Proving your pain to the Alabama Social Security Administration

As Dothan Social Security disability lawyers, we know that chronic pain is the reason many of our clients seek Social Security disability benefits.  But proving that your pain is bad enough to keep you from working can be difficult.  Social Security decision makers like disabilities that can been seen and measured.  Unfortunately, no machine or test can measure how bad your pain is.  That is why the Social Security Administration looks for certain indicators that can reveal the seriousness of your pain:

  • Have you reported your pain to your health care providers and to Social Security consistently?
  • Have you seen pain specialists?
  • What treatments have your tried (medications, injections, surgery, transcutaneous electrical nerve stimulation, traction, acupuncture, physical therapy, heat and cold packs)?
  • How effective have treatments been?
  • Do medical imaging tests (x-rays, scans) show abnormalities?
  • Do you have any physical signs associated with pain, e.g., limping, swelling, atrophy?
  • Do you need to use assistive devices, like a cane or braces?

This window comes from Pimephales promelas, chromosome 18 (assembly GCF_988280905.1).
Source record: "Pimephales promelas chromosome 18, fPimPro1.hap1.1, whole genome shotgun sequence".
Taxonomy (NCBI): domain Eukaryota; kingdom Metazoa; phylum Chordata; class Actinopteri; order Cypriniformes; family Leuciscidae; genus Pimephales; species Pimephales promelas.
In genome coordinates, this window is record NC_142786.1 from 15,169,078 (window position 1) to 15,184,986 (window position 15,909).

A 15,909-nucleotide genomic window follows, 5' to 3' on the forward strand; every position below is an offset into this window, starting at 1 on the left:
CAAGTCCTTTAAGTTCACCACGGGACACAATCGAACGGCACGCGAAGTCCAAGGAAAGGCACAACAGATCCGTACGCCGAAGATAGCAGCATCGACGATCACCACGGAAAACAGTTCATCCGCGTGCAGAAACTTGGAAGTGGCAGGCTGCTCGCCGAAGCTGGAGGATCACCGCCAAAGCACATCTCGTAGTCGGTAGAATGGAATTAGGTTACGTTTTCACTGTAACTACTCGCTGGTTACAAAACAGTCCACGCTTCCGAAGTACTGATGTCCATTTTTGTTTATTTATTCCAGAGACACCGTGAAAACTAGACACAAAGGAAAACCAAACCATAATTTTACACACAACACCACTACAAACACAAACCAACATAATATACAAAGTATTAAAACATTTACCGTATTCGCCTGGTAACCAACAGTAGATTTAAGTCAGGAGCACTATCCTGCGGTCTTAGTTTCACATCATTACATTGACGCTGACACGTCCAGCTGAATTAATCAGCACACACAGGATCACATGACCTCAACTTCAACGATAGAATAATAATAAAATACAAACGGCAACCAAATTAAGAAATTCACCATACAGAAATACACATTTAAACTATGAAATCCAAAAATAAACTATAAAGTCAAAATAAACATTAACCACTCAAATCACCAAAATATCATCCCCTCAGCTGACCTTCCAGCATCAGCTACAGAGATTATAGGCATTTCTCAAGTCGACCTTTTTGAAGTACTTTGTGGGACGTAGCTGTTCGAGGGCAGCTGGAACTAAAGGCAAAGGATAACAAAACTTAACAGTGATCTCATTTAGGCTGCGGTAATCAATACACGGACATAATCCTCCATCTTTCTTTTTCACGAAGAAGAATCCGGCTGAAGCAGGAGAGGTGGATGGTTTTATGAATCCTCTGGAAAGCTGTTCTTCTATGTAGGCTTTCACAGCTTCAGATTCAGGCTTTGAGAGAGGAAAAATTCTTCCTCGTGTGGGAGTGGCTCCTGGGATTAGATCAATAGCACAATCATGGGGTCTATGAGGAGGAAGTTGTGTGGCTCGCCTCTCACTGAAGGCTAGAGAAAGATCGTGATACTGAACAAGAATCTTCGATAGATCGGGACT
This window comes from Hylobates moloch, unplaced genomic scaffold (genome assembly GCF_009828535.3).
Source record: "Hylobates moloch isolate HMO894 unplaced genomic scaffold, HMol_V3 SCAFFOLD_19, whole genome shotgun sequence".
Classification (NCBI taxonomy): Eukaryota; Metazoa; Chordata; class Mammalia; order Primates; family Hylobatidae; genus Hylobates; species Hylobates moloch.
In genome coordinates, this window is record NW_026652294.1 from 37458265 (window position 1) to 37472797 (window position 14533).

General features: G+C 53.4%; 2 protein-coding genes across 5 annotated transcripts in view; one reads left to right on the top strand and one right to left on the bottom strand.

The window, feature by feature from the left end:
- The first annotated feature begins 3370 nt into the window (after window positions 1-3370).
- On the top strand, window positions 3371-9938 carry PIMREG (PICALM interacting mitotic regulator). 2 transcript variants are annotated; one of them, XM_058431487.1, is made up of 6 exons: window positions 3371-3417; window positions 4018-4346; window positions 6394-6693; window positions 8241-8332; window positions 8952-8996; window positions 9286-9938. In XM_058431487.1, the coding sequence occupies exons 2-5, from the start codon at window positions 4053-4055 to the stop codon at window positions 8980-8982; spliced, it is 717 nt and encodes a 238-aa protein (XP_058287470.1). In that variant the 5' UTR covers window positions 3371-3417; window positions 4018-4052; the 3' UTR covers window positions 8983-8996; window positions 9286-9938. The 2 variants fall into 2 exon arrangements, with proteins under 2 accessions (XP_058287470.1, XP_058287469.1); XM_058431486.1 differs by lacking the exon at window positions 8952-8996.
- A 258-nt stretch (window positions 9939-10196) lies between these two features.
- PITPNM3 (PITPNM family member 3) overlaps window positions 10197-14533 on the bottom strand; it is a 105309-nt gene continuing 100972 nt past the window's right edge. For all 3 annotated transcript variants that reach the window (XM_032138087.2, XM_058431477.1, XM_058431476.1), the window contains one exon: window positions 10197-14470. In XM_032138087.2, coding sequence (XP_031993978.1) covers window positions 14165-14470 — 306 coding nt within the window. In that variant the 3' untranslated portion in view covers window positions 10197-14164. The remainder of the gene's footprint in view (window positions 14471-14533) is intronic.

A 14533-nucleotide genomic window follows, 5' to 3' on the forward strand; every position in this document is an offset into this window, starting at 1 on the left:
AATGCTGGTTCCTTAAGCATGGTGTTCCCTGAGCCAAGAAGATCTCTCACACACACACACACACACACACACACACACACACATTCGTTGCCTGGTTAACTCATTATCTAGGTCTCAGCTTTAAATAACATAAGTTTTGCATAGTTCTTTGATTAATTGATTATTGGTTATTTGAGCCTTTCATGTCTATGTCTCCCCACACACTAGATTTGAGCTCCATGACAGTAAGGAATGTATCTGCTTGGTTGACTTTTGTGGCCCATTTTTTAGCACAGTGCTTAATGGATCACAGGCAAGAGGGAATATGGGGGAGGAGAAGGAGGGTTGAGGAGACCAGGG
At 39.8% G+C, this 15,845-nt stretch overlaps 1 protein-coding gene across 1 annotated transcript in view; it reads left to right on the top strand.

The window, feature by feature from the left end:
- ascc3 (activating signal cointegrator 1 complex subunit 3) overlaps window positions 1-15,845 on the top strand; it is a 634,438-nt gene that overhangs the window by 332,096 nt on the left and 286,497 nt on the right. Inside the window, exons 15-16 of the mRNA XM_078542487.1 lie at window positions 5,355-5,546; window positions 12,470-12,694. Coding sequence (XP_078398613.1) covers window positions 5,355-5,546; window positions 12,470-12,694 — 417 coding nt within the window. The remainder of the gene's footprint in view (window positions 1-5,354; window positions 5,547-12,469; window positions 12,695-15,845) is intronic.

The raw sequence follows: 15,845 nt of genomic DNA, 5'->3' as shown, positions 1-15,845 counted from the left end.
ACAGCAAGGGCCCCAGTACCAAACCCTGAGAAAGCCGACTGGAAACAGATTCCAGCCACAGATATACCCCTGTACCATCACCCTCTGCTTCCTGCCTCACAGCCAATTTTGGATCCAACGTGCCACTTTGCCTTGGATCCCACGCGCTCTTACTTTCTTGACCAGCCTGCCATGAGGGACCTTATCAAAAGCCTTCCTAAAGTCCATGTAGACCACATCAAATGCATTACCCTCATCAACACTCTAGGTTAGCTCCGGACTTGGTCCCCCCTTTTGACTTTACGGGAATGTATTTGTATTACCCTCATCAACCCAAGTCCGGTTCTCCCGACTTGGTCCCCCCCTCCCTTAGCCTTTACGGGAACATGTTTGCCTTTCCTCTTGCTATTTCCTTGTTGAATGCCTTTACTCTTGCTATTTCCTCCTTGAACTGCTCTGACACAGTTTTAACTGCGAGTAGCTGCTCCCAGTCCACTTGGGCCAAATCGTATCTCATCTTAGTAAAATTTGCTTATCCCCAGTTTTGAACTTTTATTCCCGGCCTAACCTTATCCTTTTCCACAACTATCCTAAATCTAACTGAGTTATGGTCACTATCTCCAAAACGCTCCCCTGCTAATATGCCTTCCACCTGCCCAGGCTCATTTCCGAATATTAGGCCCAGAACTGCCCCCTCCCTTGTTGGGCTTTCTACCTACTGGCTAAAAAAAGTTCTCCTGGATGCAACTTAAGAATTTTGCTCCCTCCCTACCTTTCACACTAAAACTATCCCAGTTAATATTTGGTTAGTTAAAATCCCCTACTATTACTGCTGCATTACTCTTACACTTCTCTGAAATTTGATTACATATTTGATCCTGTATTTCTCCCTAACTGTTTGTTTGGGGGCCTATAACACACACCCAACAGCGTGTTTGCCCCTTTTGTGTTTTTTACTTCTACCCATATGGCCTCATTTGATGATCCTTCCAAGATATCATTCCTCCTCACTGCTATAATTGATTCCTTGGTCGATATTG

Tips for proving your pain

See a doctor. You must have medical records from a doctor that show you have a condition that could cause pain.  Your word is not enough. If your pain is bad enough to interfere with your job, Social Security expects that you would see a doctor for a diagnosis and treatment.  Try to see a pain specialist, if possible.  Social Security gives more weight to opinions from specialists.

Tell your doctor about all your pain and all your symptoms. Your case will be stronger if your pain and symptoms are documented in your medical records.  Before your doctor’s appointment, make a list of all your symptoms.  Include everything that is bothering you, even pain from older injuries that you have learned to cope with and symptoms that seem to be minor.  Give the list to your doctor to add to your records.

Follow your doctor’s treatment recommendations. If you don’t follow medical advice, Social Security decision makers may conclude that your pain is not as severe as you claim.  In addition, you can be denied Social Security disability benefits if you refuse, without good reason, to follow treatment that is expected to restore your ability to work.

Keep a pain calendar or journal. Jot down short notes describing your pain (e.g., awake most of night with stabbing neck pain) or rating it on a scale of 1 to 10 with 10 being the worse pain imaginable (e.g., pain at 7 all a.m.).  Note other symptoms that limit or keep you from working (e.g., legs swollen—needed to elevate 3x this p.m.).  Give copies of the journal to your doctor and your disability attorney.

Help is available from Dothan Social Security attorneys

If you suffer from pain or other symptoms that cause or contribute to your inability to work, consider consulting an experienced Alabama Social Security lawyer.  If you are not already represented and would like an evaluation of your case, please describe your claim using the form to the right, and we will respond promptly. Or you may contact us.

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